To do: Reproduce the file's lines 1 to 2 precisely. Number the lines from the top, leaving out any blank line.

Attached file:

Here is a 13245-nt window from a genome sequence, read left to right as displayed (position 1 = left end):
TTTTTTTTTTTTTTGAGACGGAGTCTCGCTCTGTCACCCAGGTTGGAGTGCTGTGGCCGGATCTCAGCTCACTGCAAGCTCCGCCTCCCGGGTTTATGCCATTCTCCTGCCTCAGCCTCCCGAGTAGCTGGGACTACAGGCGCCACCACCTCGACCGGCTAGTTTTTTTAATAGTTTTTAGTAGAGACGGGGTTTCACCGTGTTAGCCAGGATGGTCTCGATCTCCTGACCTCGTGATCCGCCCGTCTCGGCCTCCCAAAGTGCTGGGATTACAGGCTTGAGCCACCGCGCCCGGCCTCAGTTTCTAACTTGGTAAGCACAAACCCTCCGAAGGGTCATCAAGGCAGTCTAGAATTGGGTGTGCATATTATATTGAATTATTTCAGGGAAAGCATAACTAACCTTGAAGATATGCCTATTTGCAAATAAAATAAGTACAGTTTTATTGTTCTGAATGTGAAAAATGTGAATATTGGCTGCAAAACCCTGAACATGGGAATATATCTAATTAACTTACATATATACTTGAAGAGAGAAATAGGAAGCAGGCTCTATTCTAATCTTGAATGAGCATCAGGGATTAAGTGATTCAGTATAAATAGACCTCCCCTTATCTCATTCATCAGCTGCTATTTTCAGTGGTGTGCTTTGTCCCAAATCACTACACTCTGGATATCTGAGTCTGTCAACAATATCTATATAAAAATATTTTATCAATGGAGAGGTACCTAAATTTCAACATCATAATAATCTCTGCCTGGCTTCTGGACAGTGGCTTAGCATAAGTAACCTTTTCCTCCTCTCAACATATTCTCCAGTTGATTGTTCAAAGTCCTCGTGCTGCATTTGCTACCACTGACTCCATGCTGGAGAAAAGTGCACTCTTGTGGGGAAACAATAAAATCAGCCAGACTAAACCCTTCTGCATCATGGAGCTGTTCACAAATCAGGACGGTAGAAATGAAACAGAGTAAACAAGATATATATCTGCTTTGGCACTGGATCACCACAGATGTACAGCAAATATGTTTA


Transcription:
Here is a 13245-nt window from a genome sequence, read left to right as displayed (position 1 = left end):
TTTTTTTTTTTTTTGAGACGGAGTCTCGCTCTGTCACCCAGGTTGGAGTGCTGTGGCCGGATCTCAGCTCACTGCAAGCTCCGCCTCCCGGGTTTATGCCATTCTCCTGCCTCAGCCTCCCGAGTAGCTGGGACTACAGGCGCCACCACCTCGACCGGCTAGTTTTTTTAATAGTTTTTAGTAGAGACGGGGTTTCACCGTGTTAGCCAGGATGGTCTCGATCTCCTGACCTCGTGATCCGCCCGTCTCGGCCTCCCAAAGTGCTGGGATTACAGGCTTGAGCCACCGCGCCCGGCCTCAGTTTCTAACTTGGTAAGCACAAACCCTCCGAAGGGTCATCAAGGCAGTCTAGAATTGGGTGTGCATATTATATTGAATTATTTCAGGGAAAGCATAACTAACCTTGAAGATATGCCTATTTGCAAATAAAATAAGTACAGTTTTATTGTTCTGAATGTGAAAAATGTGAATATTGGCTGCAAAACCCTGAACATGGGAATATATCTAATTAACTTACATATATACTTGAAGAGAGAAATAGGAAGCAGGCTCTATTCTAATCTTGAATGAGCATCAGGGATTAAGTGATTCAGTATAAATAGACCTCCCCTTATCTCATTCATCAGCTGCTATTTTCAGTGGTGTGCTTTGTCCCAAATCACTACACTCTGGATATCTGAGTCTGTCAACAATATCTATATAAAAATATTTTATCAATGGAGAGGTACCTAAATTTCAACATCATAATAATCTCTGCCTGGCTTCTGGACAGTGGCTTAGCATAAGTAACCTTTTCCTCCTCTCAACATATTCTCCAGTTGATTGTTCAAAGTCCTCGTGCTGCATTTGCTACCACTGACTCCATGCTGGAGAAAAGTGCACTCTTGTGGGGAAACAATAAAATCAGCCAGACTAAACCCTTCTGCATCATGGAGCTGTTCACAAATCAGGACGGTAGAAATGAAACAGAGTAAACAAGATATATATCTGCTTTGGCACTGGATCACCACAGATGTACAGCAAATATGTTTA